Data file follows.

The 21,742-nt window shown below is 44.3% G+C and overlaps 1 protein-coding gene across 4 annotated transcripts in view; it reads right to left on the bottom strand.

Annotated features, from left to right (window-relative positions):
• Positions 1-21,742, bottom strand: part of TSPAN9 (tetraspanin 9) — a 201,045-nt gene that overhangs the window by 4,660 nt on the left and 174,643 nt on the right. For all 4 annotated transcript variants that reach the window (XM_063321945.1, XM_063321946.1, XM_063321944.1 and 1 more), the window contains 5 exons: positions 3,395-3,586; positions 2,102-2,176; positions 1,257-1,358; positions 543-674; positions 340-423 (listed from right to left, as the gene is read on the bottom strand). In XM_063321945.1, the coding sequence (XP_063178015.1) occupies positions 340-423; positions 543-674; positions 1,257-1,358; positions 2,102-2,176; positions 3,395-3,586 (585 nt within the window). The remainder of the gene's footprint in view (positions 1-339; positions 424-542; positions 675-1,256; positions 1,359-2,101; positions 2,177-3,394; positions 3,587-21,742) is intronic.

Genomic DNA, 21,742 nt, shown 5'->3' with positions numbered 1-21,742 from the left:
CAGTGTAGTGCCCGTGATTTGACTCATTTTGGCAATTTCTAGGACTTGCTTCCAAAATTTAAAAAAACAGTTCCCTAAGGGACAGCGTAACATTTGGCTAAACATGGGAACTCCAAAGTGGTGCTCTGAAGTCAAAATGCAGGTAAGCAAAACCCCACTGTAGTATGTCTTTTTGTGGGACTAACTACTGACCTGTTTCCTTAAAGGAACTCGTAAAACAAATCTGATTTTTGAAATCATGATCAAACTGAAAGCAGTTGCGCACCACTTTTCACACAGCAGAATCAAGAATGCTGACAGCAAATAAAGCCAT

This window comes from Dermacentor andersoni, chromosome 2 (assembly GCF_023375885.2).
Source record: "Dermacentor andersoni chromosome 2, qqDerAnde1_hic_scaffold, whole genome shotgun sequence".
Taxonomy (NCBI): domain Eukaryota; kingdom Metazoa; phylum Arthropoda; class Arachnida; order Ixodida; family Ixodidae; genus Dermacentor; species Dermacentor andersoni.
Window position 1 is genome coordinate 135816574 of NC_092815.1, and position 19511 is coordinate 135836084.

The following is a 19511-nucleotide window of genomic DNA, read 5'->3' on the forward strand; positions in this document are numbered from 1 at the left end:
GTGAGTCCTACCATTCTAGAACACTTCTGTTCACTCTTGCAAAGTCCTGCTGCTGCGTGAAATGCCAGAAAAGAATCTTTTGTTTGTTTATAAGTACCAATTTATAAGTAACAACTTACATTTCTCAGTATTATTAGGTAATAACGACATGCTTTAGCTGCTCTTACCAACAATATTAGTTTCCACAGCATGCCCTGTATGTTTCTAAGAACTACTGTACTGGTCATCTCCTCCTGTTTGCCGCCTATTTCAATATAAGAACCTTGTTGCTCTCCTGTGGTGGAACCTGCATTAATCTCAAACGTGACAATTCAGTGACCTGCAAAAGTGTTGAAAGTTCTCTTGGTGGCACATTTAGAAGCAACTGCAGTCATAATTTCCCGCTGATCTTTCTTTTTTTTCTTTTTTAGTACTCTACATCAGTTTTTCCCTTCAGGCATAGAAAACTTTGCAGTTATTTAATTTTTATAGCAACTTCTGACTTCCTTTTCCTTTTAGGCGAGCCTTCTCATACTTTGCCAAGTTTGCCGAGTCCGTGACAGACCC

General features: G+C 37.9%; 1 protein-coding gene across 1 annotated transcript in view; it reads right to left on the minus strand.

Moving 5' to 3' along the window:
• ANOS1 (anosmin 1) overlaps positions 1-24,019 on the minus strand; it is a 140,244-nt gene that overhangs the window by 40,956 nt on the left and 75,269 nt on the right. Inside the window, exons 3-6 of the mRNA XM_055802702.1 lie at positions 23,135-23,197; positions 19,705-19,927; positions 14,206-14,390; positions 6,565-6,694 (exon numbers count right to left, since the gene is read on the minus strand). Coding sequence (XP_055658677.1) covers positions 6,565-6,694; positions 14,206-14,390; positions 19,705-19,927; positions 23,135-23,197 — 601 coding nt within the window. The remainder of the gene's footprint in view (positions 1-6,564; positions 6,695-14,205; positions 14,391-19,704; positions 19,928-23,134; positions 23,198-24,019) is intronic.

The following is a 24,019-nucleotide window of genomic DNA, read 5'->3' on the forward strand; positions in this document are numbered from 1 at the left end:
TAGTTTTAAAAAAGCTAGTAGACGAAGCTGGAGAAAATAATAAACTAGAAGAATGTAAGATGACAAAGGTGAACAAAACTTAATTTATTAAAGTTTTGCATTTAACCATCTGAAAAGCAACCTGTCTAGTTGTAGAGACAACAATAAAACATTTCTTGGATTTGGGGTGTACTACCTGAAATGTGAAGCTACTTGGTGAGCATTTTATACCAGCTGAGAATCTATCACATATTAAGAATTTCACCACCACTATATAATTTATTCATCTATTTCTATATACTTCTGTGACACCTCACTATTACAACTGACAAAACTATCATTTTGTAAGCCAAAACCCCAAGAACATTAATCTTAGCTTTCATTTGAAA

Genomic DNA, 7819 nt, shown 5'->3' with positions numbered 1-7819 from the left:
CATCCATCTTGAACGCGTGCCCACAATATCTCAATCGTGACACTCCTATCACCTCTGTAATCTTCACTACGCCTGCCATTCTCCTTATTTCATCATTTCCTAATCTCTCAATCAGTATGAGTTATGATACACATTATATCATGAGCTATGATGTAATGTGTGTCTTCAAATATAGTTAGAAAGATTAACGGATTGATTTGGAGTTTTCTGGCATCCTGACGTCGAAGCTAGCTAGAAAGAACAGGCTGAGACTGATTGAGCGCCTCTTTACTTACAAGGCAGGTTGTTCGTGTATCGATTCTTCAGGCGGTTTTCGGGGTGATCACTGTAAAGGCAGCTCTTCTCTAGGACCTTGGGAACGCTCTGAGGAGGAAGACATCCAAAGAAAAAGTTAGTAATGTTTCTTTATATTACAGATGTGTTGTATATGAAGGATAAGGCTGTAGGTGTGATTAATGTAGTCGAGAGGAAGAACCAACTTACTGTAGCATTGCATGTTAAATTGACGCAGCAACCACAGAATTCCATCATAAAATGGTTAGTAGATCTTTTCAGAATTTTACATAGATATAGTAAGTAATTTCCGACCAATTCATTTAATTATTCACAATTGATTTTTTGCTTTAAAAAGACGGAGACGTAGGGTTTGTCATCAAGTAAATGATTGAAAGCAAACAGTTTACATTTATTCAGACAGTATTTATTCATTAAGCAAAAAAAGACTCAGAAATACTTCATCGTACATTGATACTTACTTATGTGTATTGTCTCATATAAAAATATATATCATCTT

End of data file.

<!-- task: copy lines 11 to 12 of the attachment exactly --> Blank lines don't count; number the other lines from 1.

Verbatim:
GTGAGTCCTACCATTCTAGAACACTTCTGTTCACTCTTGCAAAGTCCTGCTGCTGCGTGAAATGCCAGAAAAGAATCTTTTGTTTGTTTATAAGTACCAATTTATAAGTAACAACTTACATTTCTCAGTATTATTAGGTAATAACGACATGCTTTAGCTGCTCTTACCAACAATATTAGTTTCCACAGCATGCCCTGTATGTTTCTAAGAACTACTGTACTGGTCATCTCCTCCTGTTTGCCGCCTATTTCAATATAAGAACCTTGTTGCTCTCCTGTGGTGGAACCTGCATTAATCTCAAACGTGACAATTCAGTGACCTGCAAAAGTGTTGAAAGTTCTCTTGGTGGCACATTTAGAAGCAACTGCAGTCATAATTTCCCGCTGATCTTTCTTTTTTTTCTTTTTTAGTACTCTACATCAGTTTTTCCCTTCAGGCATAGAAAACTTTGCAGTTATTTAATTTTTATAGCAACTTCTGACTTCCTTTTCCTTTTAGGCGAGCCTTCTCATACTTTGCCAAGTTTGCCGAGTCCGTGACAGACCC

General features: G+C 37.9%; 1 protein-coding gene across 1 annotated transcript in view; it reads right to left on the minus strand.